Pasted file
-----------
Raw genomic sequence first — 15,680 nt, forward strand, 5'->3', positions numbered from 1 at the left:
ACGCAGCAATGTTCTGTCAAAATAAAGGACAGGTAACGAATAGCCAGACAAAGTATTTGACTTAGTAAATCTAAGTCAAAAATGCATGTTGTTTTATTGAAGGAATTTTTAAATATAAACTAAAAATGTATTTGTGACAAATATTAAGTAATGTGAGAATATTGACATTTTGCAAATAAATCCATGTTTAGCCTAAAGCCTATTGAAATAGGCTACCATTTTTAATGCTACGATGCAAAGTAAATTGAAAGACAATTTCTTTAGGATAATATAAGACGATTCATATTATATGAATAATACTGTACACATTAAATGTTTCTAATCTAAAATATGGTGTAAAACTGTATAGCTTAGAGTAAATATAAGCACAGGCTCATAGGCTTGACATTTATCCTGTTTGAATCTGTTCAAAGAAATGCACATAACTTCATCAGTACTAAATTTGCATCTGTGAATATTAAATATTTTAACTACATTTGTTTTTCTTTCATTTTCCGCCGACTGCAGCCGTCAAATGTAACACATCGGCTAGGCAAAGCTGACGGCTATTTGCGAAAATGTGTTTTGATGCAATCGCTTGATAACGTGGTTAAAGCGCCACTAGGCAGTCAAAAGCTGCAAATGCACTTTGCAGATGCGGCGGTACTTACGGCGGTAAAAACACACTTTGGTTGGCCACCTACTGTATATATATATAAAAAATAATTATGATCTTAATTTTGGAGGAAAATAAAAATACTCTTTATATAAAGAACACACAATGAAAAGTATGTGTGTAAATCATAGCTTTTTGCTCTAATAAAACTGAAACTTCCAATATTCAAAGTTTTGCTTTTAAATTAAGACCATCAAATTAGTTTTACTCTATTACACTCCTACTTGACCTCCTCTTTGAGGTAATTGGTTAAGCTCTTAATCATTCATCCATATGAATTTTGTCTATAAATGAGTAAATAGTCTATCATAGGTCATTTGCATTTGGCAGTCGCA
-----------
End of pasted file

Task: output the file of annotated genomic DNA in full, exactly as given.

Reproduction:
Raw genomic sequence first — 15,680 nt, forward strand, 5'->3', positions numbered from 1 at the left:
ACGCAGCAATGTTCTGTCAAAATAAAGGACAGGTAACGAATAGCCAGACAAAGTATTTGACTTAGTAAATCTAAGTCAAAAATGCATGTTGTTTTATTGAAGGAATTTTTAAATATAAACTAAAAATGTATTTGTGACAAATATTAAGTAATGTGAGAATATTGACATTTTGCAAATAAATCCATGTTTAGCCTAAAGCCTATTGAAATAGGCTACCATTTTTAATGCTACGATGCAAAGTAAATTGAAAGACAATTTCTTTAGGATAATATAAGACGATTCATATTATATGAATAATACTGTACACATTAAATGTTTCTAATCTAAAATATGGTGTAAAACTGTATAGCTTAGAGTAAATATAAGCACAGGCTCATAGGCTTGACATTTATCCTGTTTGAATCTGTTCAAAGAAATGCACATAACTTCATCAGTACTAAATTTGCATCTGTGAATATTAAATATTTTAACTACATTTGTTTTTCTTTCATTTTCCGCCGACTGCAGCCGTCAAATGTAACACATCGGCTAGGCAAAGCTGACGGCTATTTGCGAAAATGTGTTTTGATGCAATCGCTTGATAACGTGGTTAAAGCGCCACTAGGCAGTCAAAAGCTGCAAATGCACTTTGCAGATGCGGCGGTACTTACGGCGGTAAAAACACACTTTGGTTGGCCACCTACTGTATATATATATAAAAAATAATTATGATCTTAATTTTGGAGGAAAATAAAAATACTCTTTATATAAAGAACACACAATGAAAAGTATGTGTGTAAATCATAGCTTTTTGCTCTAATAAAACTGAAACTTCCAATATTCAAAGTTTTGCTTTTAAATTAAGACCATCAAATTAGTTTTACTCTATTACACTCCTACTTGACCTCCTCTTTGAGGTAATTGGTTAAGCTCTTAATCATTCATCCATATGAATTTTGTCTATAAATGAGTAAATAGTCTATCATAGGTCATTTGCATTTGGCAGTCGCA